18. Richard Rogerson, 2008. "Structural Transformation and the Deterioration of European Labor Market Outcomes," Journal of Political Economy, University of Chicago Press, vol. 116(2), pages 235-259, 04.
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  20. David M. Blau, 2008. "Retirement and Consumption in a Life Cycle Model," Journal of Labor Economics, University of Chicago Press, vol. 26, pages 35-71.
  21. Martin Floden & Jesper Lindé, 2001. "Idiosyncratic Risk in the United States and Sweden: Is There a Role for Government Insurance?," Review of Economic Dynamics, Elsevier for the Society for Economic Dynamics, vol. 4(2), pages 406-437, July.
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  23. Huggett, Mark, 1993. "The risk-free rate in heterogeneous-agent incomplete-insurance economies," Journal of Economic Dynamics and Control, Elsevier, vol. 17(5-6), pages 953-969.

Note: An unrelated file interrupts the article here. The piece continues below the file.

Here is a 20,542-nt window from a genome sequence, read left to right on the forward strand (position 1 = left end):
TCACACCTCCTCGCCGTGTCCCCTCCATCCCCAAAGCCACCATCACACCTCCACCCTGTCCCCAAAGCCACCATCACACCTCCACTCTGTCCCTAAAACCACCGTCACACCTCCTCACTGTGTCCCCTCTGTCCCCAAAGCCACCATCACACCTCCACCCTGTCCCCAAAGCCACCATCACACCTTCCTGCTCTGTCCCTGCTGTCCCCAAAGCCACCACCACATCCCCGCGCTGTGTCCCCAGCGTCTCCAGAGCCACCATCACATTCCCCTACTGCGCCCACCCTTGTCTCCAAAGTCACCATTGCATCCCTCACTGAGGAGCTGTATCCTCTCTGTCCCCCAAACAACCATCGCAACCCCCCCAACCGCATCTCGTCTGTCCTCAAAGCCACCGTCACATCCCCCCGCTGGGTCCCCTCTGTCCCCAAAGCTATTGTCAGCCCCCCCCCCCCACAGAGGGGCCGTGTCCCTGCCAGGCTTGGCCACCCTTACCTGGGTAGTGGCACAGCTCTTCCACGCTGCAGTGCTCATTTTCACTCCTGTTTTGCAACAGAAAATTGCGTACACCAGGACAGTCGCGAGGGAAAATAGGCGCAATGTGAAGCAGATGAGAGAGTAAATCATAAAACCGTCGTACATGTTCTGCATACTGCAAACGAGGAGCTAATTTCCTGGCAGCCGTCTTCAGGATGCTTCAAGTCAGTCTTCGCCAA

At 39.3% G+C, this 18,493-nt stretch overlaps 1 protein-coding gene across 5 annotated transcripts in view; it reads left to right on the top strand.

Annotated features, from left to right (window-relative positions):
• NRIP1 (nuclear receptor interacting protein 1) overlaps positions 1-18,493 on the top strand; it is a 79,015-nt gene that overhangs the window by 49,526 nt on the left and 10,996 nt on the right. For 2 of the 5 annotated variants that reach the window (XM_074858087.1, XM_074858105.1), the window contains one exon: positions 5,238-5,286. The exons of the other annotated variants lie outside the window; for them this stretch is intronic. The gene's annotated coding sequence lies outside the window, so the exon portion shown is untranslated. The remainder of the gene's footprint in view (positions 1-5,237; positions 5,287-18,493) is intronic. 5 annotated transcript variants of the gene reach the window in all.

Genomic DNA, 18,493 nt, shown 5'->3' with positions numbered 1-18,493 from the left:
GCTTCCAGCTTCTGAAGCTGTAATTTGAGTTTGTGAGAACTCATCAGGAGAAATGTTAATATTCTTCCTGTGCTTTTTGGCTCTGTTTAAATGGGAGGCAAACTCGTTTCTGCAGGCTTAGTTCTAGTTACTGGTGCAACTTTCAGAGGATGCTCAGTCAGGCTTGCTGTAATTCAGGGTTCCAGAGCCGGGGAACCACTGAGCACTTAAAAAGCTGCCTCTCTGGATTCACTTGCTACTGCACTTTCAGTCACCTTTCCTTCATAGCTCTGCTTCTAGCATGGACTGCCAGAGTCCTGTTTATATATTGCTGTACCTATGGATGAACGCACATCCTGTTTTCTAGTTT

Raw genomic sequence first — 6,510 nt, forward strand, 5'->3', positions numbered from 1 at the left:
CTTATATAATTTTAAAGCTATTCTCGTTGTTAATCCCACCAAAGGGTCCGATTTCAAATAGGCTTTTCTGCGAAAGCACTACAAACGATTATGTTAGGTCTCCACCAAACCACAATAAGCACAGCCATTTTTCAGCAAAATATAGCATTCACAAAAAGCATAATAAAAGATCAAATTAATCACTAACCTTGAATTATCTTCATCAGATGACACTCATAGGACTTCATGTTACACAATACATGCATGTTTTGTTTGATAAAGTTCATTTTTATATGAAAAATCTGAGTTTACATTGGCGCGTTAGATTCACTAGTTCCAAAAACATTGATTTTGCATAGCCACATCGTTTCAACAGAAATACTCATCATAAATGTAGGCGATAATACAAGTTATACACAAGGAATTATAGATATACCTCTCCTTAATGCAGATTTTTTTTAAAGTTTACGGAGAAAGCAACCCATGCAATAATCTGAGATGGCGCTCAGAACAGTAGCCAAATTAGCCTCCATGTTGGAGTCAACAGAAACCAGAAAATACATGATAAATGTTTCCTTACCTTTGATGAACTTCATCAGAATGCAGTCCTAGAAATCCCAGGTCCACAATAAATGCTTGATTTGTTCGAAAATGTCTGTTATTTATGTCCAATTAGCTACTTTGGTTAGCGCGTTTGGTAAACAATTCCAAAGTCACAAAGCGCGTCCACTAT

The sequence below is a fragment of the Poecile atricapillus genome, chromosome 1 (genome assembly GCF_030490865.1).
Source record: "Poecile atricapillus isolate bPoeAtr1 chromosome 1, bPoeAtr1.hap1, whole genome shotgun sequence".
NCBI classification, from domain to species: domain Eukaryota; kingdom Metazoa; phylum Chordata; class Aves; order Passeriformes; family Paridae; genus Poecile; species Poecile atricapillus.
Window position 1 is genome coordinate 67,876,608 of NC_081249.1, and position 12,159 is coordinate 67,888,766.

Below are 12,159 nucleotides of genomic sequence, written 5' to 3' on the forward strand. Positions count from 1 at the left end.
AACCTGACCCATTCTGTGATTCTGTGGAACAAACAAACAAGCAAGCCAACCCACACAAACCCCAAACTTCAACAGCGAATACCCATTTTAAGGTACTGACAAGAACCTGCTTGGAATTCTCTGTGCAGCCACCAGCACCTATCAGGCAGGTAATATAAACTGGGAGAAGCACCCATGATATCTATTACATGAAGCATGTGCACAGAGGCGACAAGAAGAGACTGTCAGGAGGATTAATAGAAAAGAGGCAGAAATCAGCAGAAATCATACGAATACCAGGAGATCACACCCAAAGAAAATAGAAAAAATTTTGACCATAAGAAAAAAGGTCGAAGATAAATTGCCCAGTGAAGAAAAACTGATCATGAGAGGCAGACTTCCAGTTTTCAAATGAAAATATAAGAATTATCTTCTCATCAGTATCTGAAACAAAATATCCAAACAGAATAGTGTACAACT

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  25. Edward C. Prescott & Richard Rogerson & Johanna Wallenius, 2009. "Lifetime Aggregate Labor Supply with Endogenous Workweek Length," Review of Economic Dynamics, Elsevier for the Society for Economic Dynamics, vol. 12(1), pages 23-36, January.
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Cited by:
  1. Selahattin Imrohoroglu & Sagiri Kitao, 2010. "Social Security, Benefit Claiming and Labor Force Participation: A Quantitative General Equilibrium Approach," Working Papers, Center for Retirement Research at Boston College wp2010-02, Center for Retirement Research, revised Mar 2010.
  2. Heylen Freddy & Van de Kerckhove Renaat, 2013. "Employment by age, education, and economic growth: effects of fiscal policy composition in general equilibrium," The B.E. Journal of Macroeconomics, De Gruyter, vol. 13(1), pages 55, October.
  3. Alonso-Ortiz, Jorge, 2013. "Taxes, Transfers and the Macroeconomy," MPRA Paper 49569, University Library of Munich, Germany.